The free election model was openly challenged and unfortunately the elite sections of Sri Lanka and quite a large proportion of the Sri Lankan intelligentsia at the time supported this ideology. There was hardly any opposition to any of the moves of the UNP regime including the policy of extending the life of the parliament by way of a referendum for another term in office. The breakdown of the opposition during the time was so pervasive that even this move was successfully implemented in Sri Lanka. The extension of the lifetime of the parliament was required for the single reason that the ruling party wanted to keep the overwhelming majority in parliament alive. It was quite certain that there would not have been a status quo had there been an election for a new parliament in 1982. This overwhelming majority in parliament was and is still required for the executive president to be able to legislate. The major reason for the repression unleashed upon the opposition parties was the perceived need for the ruling party and its president to be able to legislate unhindered. This fact remains even with the change in government. This was also the main reason behind the resistance towards developing opposition parties in Sri Lanka. The repression that was carried out by the UNP is now being carried out by its former victim the Sri Lanka Freedom Party, which at present is the leading party of the coalition. The victim under the UNP government learned all the tricks of their oppressor and now practices the same policies with an even greater expertise than was seen in the past. The result is the loss of an effective opposition and the absence of any kind of debate on vital national issues. The period from 1978 an onwards has been marked by a lack of a serious public debate on matters affecting the country.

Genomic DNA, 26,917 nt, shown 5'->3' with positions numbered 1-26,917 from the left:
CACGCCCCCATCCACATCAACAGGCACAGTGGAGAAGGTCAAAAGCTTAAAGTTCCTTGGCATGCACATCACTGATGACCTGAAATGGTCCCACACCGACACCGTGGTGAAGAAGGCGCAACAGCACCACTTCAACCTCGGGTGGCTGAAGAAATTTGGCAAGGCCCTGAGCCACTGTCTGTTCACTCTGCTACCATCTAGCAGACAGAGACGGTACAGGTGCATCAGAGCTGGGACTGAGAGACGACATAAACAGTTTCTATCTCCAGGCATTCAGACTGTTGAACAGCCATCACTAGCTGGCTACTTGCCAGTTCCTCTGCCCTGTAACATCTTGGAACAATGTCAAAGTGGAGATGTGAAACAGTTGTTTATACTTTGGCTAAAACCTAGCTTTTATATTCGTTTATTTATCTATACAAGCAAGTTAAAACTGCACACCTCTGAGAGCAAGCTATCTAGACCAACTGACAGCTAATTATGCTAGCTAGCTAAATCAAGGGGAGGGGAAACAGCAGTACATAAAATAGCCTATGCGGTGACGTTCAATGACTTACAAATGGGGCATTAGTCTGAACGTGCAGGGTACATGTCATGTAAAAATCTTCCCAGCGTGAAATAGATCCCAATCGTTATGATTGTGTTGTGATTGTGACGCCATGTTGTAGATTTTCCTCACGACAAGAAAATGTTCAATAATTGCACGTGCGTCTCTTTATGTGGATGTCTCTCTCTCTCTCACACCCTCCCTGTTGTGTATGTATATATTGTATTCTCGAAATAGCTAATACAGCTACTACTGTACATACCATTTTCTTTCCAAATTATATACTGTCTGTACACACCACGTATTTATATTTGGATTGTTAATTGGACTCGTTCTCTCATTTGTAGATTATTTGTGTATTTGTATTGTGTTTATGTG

The attempt to develop a one-party model was further strengthened by the civil conflict that developed between the Sri Lankan government and the militant groups in the north and east with LTTE in a leading role. What has not been assessed in my opinion is the extent to which the incumbent president at the time engaged in provocative action in order to spark unrest in the periphery (north and east) with the aim of suppressing political debate in the center (Colombo). Due to the persistent and intensifying military conflict, it was possible to divert the attention of the people away from the enormous transformation that was taking place in the overall political structure of the country. From the very beginning of the conflict, the incumbent president acted in a provocative manner in order to intensify conflict as much as possible. In 1978, he delivered a provocative speech which led to attacks on Tamil establishments in Colombo and in other areas. Even the 1983 racial riots were the result of the president’s deliberate provocations. This is unsettling considering the fact that the president was in a position, where he could curb the riots. The president was warned in the morning of the day when the riots took place. He was advised not to allow the funerals of 13 soldiers who were killed in Colombo, because it might spark riots. The president promised to do so, but he made no attempt to stop the funerals. Researchers have also shown that the program of 1983 was carried out in a manner which suggests that it was planned. An example of this would be the electoral lists which were being used to identify houses that were attacked. This is just to show that promoting tension in the south was a deliberate strategy followed in order to entrench a one party political system, where one man was in control and there would be no opposition.